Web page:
Cultural Encounters: A Journal For The Theology Of Culture Volume 11 Number 1 (Winter 2015) - Page 69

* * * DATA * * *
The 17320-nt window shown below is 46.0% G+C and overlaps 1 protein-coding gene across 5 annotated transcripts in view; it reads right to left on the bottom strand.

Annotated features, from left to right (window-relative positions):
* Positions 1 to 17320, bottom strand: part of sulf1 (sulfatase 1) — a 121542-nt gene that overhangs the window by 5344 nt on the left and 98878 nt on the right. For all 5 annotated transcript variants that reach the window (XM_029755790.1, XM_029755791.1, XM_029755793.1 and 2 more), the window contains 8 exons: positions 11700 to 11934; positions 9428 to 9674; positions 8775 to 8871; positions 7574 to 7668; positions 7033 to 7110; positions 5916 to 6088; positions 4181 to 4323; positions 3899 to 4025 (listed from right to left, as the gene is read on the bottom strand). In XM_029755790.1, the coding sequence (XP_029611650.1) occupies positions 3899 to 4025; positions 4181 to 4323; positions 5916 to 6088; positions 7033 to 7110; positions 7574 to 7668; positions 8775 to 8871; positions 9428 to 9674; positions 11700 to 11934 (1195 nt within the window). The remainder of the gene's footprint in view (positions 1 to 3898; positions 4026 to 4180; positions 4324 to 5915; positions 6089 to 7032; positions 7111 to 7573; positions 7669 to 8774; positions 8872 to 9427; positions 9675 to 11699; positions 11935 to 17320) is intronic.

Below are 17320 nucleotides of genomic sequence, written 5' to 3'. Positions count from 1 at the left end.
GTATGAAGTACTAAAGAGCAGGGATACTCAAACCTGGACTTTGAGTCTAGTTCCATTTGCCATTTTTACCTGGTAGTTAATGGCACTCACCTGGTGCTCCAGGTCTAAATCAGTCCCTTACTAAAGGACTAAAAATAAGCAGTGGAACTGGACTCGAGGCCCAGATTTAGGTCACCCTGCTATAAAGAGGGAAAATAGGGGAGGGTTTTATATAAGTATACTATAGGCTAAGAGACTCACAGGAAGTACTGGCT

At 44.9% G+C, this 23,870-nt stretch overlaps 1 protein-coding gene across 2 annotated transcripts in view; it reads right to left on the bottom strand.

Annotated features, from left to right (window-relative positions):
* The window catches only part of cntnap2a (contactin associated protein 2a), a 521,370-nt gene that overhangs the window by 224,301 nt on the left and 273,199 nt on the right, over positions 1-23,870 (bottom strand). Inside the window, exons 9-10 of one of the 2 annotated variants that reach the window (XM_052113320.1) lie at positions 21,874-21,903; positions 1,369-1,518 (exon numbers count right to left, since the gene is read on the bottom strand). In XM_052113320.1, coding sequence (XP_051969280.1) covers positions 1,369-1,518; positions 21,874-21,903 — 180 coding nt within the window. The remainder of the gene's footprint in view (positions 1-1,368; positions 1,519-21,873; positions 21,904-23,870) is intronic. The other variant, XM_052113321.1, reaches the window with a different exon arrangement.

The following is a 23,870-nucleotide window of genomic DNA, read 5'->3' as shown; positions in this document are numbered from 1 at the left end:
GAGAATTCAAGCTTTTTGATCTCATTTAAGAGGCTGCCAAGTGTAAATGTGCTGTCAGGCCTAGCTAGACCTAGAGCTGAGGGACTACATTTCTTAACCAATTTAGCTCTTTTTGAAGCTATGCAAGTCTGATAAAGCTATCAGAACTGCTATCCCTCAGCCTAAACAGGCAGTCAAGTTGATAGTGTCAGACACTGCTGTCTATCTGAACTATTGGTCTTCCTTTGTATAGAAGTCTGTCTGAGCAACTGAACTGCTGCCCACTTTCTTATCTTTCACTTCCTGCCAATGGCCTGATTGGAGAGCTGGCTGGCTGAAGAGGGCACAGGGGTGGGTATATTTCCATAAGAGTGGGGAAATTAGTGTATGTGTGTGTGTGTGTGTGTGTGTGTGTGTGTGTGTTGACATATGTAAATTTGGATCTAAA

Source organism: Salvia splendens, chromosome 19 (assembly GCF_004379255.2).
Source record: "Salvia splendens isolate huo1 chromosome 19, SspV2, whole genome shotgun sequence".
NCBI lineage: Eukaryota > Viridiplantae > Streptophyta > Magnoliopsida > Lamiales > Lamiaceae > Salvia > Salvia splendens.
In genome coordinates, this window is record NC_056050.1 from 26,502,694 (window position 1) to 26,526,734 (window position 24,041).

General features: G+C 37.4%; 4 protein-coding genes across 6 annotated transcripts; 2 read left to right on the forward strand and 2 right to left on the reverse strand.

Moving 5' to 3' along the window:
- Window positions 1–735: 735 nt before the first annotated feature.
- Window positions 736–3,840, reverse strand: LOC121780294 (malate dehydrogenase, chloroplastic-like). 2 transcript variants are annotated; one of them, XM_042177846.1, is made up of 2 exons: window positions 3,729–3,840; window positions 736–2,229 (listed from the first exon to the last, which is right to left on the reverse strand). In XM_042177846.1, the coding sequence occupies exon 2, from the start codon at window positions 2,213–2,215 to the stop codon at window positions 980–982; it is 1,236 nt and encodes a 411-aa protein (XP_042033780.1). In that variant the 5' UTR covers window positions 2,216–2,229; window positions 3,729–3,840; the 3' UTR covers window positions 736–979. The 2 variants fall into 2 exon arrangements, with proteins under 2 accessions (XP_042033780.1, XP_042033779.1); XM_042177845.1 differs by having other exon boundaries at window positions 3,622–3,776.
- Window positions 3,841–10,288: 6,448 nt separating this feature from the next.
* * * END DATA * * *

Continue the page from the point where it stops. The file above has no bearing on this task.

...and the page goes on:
VOLUME 11, NUMBER 1 A JOURNAL FOR THE THEOLOGY OF CULTURE destination—trauma-torn spirit and flesh will be permanently mended in the redeemed and resurrected newness of Jesus Christ.81 Recovering a Lamenting Faith for the Sake of Survivors Biblical laments, “with all their painful rhetoric, are in reality acts of bol d faith in God.”82 The church, which has never been immune to trauma, is in great need of such bold acts. By including lament in the regular rhythms of corporate worship (especially in corporate readings, prayers, and songs), victims of trauma will be given opportunity to express their pain, anger, isolation, and sense of divine abandonment within a chorus of voices that provide support, the safety of validation, and the hope of the gospel. Furthermore, such practice will introduce trauma survivors among the body to the biblical language of trauma, providing a “library of lament” to resource personal, marital, and small group prayer and therapy. The biblical laments invite us to embrace a theology, anthropology, and devotional posture that are far more biblical than what we have without them. These understandings are critical for churches that seek to conduct worship that addresses pervasive trauma among their members. 81. Rebekah Eklund, Jesus Wept: The Significance of Jesus’ Laments in the New Testament (Library of New Testament Studies, New York: Bloomsbury T&T Clark, 2015), 170–72. “Christian lament joins in with Jesus’ speaking of lament, in longing for the completion of what Jesus’ ministry, death, and resurrection began—the return of Christ and the full arrival of God’s kingdom” (170). Also, see Parry, Lamentations, 191–193. 82. Estes, Handbook, 166. 68